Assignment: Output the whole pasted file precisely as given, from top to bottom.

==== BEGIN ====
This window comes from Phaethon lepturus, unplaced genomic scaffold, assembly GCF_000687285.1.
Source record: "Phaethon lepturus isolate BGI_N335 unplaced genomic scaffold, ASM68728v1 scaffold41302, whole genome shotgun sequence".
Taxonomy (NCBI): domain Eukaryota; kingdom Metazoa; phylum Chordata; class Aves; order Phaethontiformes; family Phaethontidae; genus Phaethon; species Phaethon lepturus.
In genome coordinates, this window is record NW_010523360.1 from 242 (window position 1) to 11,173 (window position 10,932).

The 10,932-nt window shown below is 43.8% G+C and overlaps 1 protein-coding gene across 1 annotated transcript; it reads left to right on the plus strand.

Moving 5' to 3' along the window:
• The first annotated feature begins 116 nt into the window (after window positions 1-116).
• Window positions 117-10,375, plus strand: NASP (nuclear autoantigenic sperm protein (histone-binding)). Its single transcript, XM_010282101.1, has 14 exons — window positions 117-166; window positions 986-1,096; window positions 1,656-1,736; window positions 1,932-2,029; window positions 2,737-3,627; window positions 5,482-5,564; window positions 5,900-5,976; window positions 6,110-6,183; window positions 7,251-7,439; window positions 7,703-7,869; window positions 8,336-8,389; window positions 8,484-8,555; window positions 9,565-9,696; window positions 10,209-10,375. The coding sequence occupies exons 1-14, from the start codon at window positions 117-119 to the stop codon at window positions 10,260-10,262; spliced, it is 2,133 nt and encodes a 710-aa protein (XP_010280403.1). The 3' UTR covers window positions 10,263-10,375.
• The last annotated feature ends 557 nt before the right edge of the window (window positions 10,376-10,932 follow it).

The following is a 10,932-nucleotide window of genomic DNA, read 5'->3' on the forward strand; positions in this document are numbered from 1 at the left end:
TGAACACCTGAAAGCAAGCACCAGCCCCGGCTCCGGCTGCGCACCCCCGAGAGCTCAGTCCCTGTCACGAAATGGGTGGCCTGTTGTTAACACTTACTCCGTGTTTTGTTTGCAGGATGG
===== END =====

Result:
This window comes from Phaethon lepturus, unplaced genomic scaffold, assembly GCF_000687285.1.
Source record: "Phaethon lepturus isolate BGI_N335 unplaced genomic scaffold, ASM68728v1 scaffold41302, whole genome shotgun sequence".
Taxonomy (NCBI): domain Eukaryota; kingdom Metazoa; phylum Chordata; class Aves; order Phaethontiformes; family Phaethontidae; genus Phaethon; species Phaethon lepturus.
In genome coordinates, this window is record NW_010523360.1 from 242 (window position 1) to 11,173 (window position 10,932).

The 10,932-nt window shown below is 43.8% G+C and overlaps 1 protein-coding gene across 1 annotated transcript; it reads left to right on the plus strand.

Moving 5' to 3' along the window:
• The first annotated feature begins 116 nt into the window (after window positions 1-116).
• Window positions 117-10,375, plus strand: NASP (nuclear autoantigenic sperm protein (histone-binding)). Its single transcript, XM_010282101.1, has 14 exons — window positions 117-166; window positions 986-1,096; window positions 1,656-1,736; window positions 1,932-2,029; window positions 2,737-3,627; window positions 5,482-5,564; window positions 5,900-5,976; window positions 6,110-6,183; window positions 7,251-7,439; window positions 7,703-7,869; window positions 8,336-8,389; window positions 8,484-8,555; window positions 9,565-9,696; window positions 10,209-10,375. The coding sequence occupies exons 1-14, from the start codon at window positions 117-119 to the stop codon at window positions 10,260-10,262; spliced, it is 2,133 nt and encodes a 710-aa protein (XP_010280403.1). The 3' UTR covers window positions 10,263-10,375.
• The last annotated feature ends 557 nt before the right edge of the window (window positions 10,376-10,932 follow it).

The following is a 10,932-nucleotide window of genomic DNA, read 5'->3' on the forward strand; positions in this document are numbered from 1 at the left end:
TGAACACCTGAAAGCAAGCACCAGCCCCGGCTCCGGCTGCGCACCCCCGAGAGCTCAGTCCCTGTCACGAAATGGGTGGCCTGTTGTTAACACTTACTCCGTGTTTTGTTTGCAGGATGG